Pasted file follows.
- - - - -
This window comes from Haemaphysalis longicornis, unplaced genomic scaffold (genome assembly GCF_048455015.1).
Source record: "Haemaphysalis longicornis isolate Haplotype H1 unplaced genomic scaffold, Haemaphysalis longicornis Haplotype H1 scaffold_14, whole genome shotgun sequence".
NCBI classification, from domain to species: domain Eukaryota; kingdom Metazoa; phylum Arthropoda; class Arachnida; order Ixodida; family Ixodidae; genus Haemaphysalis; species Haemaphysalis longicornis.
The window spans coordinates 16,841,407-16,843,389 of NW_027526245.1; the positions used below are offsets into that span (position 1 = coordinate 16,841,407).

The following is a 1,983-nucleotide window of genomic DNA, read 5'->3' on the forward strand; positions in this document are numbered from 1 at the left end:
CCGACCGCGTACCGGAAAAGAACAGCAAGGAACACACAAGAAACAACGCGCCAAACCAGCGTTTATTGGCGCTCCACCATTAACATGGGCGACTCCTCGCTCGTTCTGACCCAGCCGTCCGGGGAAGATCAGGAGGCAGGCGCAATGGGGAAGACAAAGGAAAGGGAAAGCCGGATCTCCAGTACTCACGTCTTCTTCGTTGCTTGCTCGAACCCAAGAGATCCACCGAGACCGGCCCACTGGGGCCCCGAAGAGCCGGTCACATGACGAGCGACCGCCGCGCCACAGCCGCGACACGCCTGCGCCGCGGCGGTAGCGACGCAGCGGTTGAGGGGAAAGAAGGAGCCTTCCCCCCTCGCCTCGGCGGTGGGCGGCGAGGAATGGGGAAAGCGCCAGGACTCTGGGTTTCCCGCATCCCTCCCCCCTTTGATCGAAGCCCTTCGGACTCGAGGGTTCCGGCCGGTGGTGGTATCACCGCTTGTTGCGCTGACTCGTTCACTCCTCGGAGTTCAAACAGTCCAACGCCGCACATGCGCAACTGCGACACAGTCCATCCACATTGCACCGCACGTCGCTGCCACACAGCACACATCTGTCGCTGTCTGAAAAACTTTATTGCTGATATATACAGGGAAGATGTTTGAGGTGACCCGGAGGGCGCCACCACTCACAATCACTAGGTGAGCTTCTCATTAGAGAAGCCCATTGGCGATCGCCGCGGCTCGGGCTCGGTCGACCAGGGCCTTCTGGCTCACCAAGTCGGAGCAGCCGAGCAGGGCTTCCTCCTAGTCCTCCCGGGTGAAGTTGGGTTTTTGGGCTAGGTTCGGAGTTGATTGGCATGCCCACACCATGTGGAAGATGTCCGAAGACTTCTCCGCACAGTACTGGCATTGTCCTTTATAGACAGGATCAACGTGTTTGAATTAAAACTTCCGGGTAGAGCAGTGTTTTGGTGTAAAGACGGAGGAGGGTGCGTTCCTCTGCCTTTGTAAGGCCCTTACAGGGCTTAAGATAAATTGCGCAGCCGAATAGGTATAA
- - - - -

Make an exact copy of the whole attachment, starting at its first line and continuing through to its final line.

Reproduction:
This window comes from Haemaphysalis longicornis, unplaced genomic scaffold (genome assembly GCF_048455015.1).
Source record: "Haemaphysalis longicornis isolate Haplotype H1 unplaced genomic scaffold, Haemaphysalis longicornis Haplotype H1 scaffold_14, whole genome shotgun sequence".
NCBI classification, from domain to species: domain Eukaryota; kingdom Metazoa; phylum Arthropoda; class Arachnida; order Ixodida; family Ixodidae; genus Haemaphysalis; species Haemaphysalis longicornis.
The window spans coordinates 16,841,407-16,843,389 of NW_027526245.1; the positions used below are offsets into that span (position 1 = coordinate 16,841,407).

The following is a 1,983-nucleotide window of genomic DNA, read 5'->3' on the forward strand; positions in this document are numbered from 1 at the left end:
CCGACCGCGTACCGGAAAAGAACAGCAAGGAACACACAAGAAACAACGCGCCAAACCAGCGTTTATTGGCGCTCCACCATTAACATGGGCGACTCCTCGCTCGTTCTGACCCAGCCGTCCGGGGAAGATCAGGAGGCAGGCGCAATGGGGAAGACAAAGGAAAGGGAAAGCCGGATCTCCAGTACTCACGTCTTCTTCGTTGCTTGCTCGAACCCAAGAGATCCACCGAGACCGGCCCACTGGGGCCCCGAAGAGCCGGTCACATGACGAGCGACCGCCGCGCCACAGCCGCGACACGCCTGCGCCGCGGCGGTAGCGACGCAGCGGTTGAGGGGAAAGAAGGAGCCTTCCCCCCTCGCCTCGGCGGTGGGCGGCGAGGAATGGGGAAAGCGCCAGGACTCTGGGTTTCCCGCATCCCTCCCCCCTTTGATCGAAGCCCTTCGGACTCGAGGGTTCCGGCCGGTGGTGGTATCACCGCTTGTTGCGCTGACTCGTTCACTCCTCGGAGTTCAAACAGTCCAACGCCGCACATGCGCAACTGCGACACAGTCCATCCACATTGCACCGCACGTCGCTGCCACACAGCACACATCTGTCGCTGTCTGAAAAACTTTATTGCTGATATATACAGGGAAGATGTTTGAGGTGACCCGGAGGGCGCCACCACTCACAATCACTAGGTGAGCTTCTCATTAGAGAAGCCCATTGGCGATCGCCGCGGCTCGGGCTCGGTCGACCAGGGCCTTCTGGCTCACCAAGTCGGAGCAGCCGAGCAGGGCTTCCTCCTAGTCCTCCCGGGTGAAGTTGGGTTTTTGGGCTAGGTTCGGAGTTGATTGGCATGCCCACACCATGTGGAAGATGTCCGAAGACTTCTCCGCACAGTACTGGCATTGTCCTTTATAGACAGGATCAACGTGTTTGAATTAAAACTTCCGGGTAGAGCAGTGTTTTGGTGTAAAGACGGAGGAGGGTGCGTTCCTCTGCCTTTGTAAGGCCCTTACAGGGCTTAAGATAAATTGCGCAGCCGAATAGGTATAA